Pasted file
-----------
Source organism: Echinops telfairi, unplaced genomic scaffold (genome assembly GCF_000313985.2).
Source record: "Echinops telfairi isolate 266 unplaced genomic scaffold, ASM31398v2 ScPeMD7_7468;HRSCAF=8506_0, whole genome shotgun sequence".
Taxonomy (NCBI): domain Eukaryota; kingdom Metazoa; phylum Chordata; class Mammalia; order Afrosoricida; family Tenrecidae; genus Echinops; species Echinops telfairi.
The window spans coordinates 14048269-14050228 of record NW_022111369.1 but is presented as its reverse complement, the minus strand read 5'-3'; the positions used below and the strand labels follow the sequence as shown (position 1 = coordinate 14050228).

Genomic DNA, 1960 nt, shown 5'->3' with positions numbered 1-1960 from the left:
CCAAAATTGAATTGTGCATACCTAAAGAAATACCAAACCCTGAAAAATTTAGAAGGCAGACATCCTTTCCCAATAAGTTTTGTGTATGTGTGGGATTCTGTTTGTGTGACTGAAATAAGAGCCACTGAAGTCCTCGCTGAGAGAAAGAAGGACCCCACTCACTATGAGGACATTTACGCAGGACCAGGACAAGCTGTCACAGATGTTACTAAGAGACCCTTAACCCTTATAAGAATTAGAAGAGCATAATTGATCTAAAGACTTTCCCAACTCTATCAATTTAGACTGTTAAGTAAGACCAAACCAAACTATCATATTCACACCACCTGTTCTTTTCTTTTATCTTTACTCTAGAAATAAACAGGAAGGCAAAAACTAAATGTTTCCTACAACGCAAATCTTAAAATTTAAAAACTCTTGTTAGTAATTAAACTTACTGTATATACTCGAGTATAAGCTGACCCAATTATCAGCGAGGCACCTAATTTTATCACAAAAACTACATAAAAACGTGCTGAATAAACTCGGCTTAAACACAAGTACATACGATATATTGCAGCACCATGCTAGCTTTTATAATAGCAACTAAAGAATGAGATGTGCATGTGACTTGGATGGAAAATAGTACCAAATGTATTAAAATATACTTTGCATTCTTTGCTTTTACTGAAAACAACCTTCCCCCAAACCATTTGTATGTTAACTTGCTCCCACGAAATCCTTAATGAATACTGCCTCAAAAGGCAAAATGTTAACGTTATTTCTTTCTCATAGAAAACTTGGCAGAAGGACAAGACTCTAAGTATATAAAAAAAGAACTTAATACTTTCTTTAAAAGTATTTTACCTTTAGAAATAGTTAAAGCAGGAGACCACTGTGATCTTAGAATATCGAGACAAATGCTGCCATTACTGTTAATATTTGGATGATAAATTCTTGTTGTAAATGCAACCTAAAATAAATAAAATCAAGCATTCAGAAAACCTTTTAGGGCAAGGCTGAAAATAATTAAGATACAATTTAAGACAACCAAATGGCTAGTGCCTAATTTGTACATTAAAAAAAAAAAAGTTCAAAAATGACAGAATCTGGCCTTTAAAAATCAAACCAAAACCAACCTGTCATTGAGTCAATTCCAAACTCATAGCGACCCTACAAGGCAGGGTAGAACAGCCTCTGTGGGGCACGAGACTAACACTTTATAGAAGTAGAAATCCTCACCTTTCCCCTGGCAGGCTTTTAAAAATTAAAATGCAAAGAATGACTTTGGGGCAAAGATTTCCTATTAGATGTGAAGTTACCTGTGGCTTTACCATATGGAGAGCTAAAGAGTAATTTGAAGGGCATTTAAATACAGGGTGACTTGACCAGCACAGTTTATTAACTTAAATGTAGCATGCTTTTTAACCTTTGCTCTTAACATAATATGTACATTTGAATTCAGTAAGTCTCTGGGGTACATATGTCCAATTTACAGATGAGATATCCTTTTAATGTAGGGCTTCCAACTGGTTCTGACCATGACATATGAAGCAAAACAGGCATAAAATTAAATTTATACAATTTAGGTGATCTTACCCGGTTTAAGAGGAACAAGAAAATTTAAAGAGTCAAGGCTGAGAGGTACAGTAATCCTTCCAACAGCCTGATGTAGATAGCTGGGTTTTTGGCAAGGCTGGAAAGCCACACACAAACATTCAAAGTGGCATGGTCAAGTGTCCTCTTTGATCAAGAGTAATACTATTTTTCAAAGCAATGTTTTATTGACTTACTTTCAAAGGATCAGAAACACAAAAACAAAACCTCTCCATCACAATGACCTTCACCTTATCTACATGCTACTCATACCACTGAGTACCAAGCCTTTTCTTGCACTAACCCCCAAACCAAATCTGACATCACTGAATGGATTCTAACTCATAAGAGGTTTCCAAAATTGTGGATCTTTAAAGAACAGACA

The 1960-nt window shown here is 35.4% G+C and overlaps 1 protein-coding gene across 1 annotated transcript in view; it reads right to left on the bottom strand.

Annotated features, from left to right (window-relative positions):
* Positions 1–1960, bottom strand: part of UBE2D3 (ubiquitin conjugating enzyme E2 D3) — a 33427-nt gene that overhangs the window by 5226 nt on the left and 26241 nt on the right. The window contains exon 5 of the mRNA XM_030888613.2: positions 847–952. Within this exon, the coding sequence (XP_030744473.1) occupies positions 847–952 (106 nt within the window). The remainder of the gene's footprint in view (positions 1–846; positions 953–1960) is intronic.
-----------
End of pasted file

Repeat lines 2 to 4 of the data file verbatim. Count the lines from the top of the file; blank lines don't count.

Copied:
Source record: "Echinops telfairi isolate 266 unplaced genomic scaffold, ASM31398v2 ScPeMD7_7468;HRSCAF=8506_0, whole genome shotgun sequence".
Taxonomy (NCBI): domain Eukaryota; kingdom Metazoa; phylum Chordata; class Mammalia; order Afrosoricida; family Tenrecidae; genus Echinops; species Echinops telfairi.
The window spans coordinates 14048269-14050228 of record NW_022111369.1 but is presented as its reverse complement, the minus strand read 5'-3'; the positions used below and the strand labels follow the sequence as shown (position 1 = coordinate 14050228).